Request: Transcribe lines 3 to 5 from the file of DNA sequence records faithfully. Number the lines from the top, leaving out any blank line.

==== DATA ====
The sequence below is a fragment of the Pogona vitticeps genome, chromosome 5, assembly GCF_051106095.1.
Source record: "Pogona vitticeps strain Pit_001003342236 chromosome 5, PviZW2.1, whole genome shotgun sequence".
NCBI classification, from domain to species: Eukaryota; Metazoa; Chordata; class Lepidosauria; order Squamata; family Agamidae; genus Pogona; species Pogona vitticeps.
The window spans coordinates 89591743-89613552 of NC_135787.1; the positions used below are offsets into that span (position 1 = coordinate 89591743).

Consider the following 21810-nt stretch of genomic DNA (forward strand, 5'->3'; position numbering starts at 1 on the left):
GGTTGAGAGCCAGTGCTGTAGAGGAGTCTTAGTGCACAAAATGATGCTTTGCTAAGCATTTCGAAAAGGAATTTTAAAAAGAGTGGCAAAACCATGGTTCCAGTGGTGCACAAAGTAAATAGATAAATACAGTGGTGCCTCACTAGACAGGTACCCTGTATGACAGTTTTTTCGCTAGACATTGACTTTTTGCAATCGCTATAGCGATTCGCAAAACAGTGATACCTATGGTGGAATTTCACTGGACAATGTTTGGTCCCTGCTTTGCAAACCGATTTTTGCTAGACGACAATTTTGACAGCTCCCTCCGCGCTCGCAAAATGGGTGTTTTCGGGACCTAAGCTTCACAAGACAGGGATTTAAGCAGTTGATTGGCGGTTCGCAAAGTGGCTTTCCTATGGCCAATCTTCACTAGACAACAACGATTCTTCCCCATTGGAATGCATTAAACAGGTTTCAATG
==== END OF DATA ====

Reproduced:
NCBI classification, from domain to species: Eukaryota; Metazoa; Chordata; class Lepidosauria; order Squamata; family Agamidae; genus Pogona; species Pogona vitticeps.
The window spans coordinates 89591743-89613552 of NC_135787.1; the positions used below are offsets into that span (position 1 = coordinate 89591743).

Consider the following 21810-nt stretch of genomic DNA (forward strand, 5'->3'; position numbering starts at 1 on the left):